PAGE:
Romantic Treasures Antonin DVORÁK
(1841–1904) Four Romantic Pieces, op.75 (1887) [13:54] Richard STRAUSS (1864–1949)
Violin Sonata in E flat, op.18 (1887) [27:37] Claude DEBUSSY (1962–1918)
La plus que lente (1910) (arr. Jascha Heifetz) [4:28] La fille aux cheveux de lin (1910) (arr. Arthur Hartmann)
[2:33] Camille SAINT–SAËNS (1835–1921)
Violin Sonata No. 1 in D minor, op.75 (1885) [22:20] Sergiu Schwartz
(violin); Alec Chien (piano)
rec. May 2008, Kresge Hall, Carnegie Mellon University, Pittsburgh,
PA. DDD ROMÉO RECORDS
After you get past the title, which is rather misleading – Strauss’s
half hour Sonata could hardly be called a treasure – there
is quite a lot to enjoy here. Dvořák’s four salon pieces make a good start,
relaxed and tuneful - but then Dvořák is always tuneful;
he was very generous with his melodic invention. Then again, the
second piece is rather more virtuosic and less melodic, yet, as
always with this composer, very approachable.
Violin Sonata is no lost masterpiece. It’s a competent
piece of work, in three substantial movements. The outer movements
rely a little too much on sequential progression to keep the
argument going. Strauss seems to think this will heighten the
tension and forward momentum of the piece. Sadly, the thematic
material isn’t the most memorable or exciting. Even so, he manages
to make the slow movement a rather pleasant experience. The
two fast movements are overlong and the music simply isn’t strong
enough to sustain the playing time required. They neither say
anything nor go anywhere. I know that this is harsh but we know
what Strauss is capable of, and his real modes of expression
are the song, opera and the orchestral tone poem. Schwartz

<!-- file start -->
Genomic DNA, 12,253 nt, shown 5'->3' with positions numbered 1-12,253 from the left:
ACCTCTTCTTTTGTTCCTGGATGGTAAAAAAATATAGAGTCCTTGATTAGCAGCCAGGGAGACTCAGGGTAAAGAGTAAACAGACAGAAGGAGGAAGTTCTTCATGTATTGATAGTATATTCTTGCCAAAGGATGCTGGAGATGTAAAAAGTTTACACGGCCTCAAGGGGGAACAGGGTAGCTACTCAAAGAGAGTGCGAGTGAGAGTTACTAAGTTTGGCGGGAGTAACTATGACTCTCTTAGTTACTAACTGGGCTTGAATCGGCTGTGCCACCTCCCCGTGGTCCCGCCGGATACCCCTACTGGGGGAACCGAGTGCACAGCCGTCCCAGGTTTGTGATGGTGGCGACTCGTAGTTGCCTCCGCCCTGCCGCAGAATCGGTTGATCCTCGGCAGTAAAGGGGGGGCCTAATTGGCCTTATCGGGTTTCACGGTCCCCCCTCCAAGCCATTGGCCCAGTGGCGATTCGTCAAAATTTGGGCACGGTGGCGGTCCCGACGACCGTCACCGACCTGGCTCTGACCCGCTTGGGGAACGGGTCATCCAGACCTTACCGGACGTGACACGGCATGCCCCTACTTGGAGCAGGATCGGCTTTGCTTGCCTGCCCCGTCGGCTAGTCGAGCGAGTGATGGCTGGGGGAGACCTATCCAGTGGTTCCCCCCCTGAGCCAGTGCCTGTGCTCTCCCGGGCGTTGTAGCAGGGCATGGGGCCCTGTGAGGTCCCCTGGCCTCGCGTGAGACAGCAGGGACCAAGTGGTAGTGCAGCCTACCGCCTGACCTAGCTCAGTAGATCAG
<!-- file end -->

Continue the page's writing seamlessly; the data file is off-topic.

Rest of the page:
gives the work the big treatment, which it craves, but the ear
tires of the forward sound and having the big gestures pushed
right in your face. Let’s be honest, the duo
Sonata is not this composer’s forte.
two Debussy miniatures are delightful, and help to remove the
taste of the Strauss work. They’re both delicate little things,
real salon pieces like the Dvořák. It’s interesting how the addition of the
violin changes our feelings and understanding of these pieces.
Both arrangements work very well for the fiddle.
I feel sorry for Saint–Saëns for the majority of his
music has been overshadowed by a handful of pieces, especially
the Carnival of the Animals. This does him a grave disservice
for there is much excellent music in his catalogue: concertos
and chamber works especially. This Violin Sonata is cast
in two movements, each in two parts. It starts with a very virile
fast movement – full of tunes and with fine interplay between
the two instruments. This leads into a very simple, and lovely,
slow movement. The scherzo is light and the finale fantastic
and quicksilver. It’s a very beautiful work, compact and full
of good things, and it receives the best, most committed, performance
on the disk.
This a rather nice
recital, well planned, well played and very interesting. We
should hear the Strauss even if it’s a failure as a composition.
The recording is very up-front. There’s no space between performers
and listeners. Instead of turning up the volume to get a good
perspective you really need to turn it down otherwise the sound,
due to the very close recording, is unpleasantly harsh.
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